Ever wanted to know just which of your OSDs a RADOS object is currently stored in? Here’s how.
Suppose you’ve got an RBD device, named
test. Then you can use the
rbd info command to display which name prefix is used by the RADOS
objects that make up the RBD:
ceph04:~ # rbd info test rbd image 'test': size 1024 MB in 256 objects order 22 (4096 KB objects) block_name_prefix: rb.0.0 parent: (pool -1)
In this example, the prefix we’re looking for is
What’s the RBD currently made of?
ceph04:~ # rados -p rbd ls | grep "^rb.0.0." rb.0.0.000000000000 rb.0.0.000000000020 rb.0.0.000000000021 rb.0.0.000000000040 rb.0.0.000000000042 rb.0.0.000000000060 rb.0.0.000000000063 rb.0.0.000000000080 rb.0.0.000000000081 rb.0.0.000000000082 rb.0.0.000000000083 rb.0.0.000000000084 rb.0.0.000000000085 rb.0.0.000000000086 rb.0.0.000000000087 rb.0.0.000000000088 rb.0.0.0000000000a0 rb.0.0.0000000000a5 rb.0.0.0000000000c0 rb.0.0.0000000000c6 rb.0.0.0000000000e0 rb.0.0.0000000000e7 rb.0.0.0000000000ff
Now suppose you’re interested in where
You first grab an OSD map:
ceph04:~ # ceph osd getmap -o /tmp/osdmap 2012-03-09 21:31:47.055376 mon <- [osd,getmap] 2012-03-09 21:31:47.056624 mon.1 -> 'got osdmap epoch 187' (0) wrote 2273 byte payload to /tmp/osdmap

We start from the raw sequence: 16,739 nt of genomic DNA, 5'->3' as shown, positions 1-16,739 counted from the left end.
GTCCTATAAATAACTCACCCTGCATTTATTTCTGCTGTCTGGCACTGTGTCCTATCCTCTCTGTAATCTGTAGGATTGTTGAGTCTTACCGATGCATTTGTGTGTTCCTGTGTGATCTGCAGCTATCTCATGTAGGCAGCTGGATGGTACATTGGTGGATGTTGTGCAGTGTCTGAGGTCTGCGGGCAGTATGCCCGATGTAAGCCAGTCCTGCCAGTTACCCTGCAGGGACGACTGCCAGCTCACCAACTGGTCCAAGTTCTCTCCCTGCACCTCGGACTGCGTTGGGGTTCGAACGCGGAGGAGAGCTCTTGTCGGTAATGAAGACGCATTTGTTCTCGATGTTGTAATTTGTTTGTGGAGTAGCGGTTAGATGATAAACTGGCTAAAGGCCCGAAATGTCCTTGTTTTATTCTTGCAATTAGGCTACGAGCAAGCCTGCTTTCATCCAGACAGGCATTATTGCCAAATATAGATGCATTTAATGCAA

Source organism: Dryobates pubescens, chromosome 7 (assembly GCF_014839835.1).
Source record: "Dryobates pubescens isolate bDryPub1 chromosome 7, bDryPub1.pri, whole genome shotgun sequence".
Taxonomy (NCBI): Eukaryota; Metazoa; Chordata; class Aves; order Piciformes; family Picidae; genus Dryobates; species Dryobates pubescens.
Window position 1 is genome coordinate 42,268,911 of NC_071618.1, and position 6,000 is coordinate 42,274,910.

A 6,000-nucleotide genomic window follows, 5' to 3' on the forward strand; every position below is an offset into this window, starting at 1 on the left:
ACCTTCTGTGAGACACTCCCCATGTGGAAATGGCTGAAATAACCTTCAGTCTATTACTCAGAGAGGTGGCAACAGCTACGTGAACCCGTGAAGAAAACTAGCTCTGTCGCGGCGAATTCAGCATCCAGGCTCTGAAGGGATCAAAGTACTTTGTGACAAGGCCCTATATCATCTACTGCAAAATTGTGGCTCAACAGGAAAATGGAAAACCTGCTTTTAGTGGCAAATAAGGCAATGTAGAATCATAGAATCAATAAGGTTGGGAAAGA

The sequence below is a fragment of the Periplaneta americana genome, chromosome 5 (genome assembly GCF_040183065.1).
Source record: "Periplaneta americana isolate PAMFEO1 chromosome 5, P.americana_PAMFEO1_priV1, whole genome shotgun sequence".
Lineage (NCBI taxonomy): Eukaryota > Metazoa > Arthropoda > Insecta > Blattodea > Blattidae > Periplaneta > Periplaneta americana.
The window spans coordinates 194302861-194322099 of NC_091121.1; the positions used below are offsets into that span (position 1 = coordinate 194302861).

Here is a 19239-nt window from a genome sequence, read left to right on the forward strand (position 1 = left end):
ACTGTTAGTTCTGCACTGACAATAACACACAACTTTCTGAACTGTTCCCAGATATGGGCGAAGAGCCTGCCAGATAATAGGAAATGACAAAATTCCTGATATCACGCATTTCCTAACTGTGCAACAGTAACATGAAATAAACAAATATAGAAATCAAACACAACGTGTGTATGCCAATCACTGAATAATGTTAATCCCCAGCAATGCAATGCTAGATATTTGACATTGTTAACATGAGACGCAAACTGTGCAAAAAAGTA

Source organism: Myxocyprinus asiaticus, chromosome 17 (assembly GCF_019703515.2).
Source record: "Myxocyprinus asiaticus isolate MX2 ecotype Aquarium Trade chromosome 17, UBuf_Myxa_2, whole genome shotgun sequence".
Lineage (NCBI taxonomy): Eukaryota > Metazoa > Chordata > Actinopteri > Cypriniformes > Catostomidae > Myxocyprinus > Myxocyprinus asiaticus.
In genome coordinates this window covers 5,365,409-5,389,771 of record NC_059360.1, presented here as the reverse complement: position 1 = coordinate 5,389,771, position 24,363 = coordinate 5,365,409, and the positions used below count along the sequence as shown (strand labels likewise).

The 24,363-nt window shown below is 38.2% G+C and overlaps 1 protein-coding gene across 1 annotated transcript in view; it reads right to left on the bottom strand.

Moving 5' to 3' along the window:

And now you can use
osdmaptool to test an object name against the
ceph04:~ # osdmaptool --test-map-object rb.0.0.0000000000a5 /tmp/osdmap osdmaptool: osdmap file '/tmp/osdmap' object 'rb.0.0.0000000000a5' -> 0.7ea1 -> [2,0]
… meaning the object lives in Placement Group
0.7ea1, of which
replicas currently exist in OSDs 2 and 0.
Why do you want to know this? Normally, really, you don’t. All the replication and distribution happens under the covers without your intervention. But you can use this rather neatly if you want to watch your data being redistributed as you take out OSDs temporarily, and put them back in.
This article originally appeared on the
hastexo.com website (now defunct).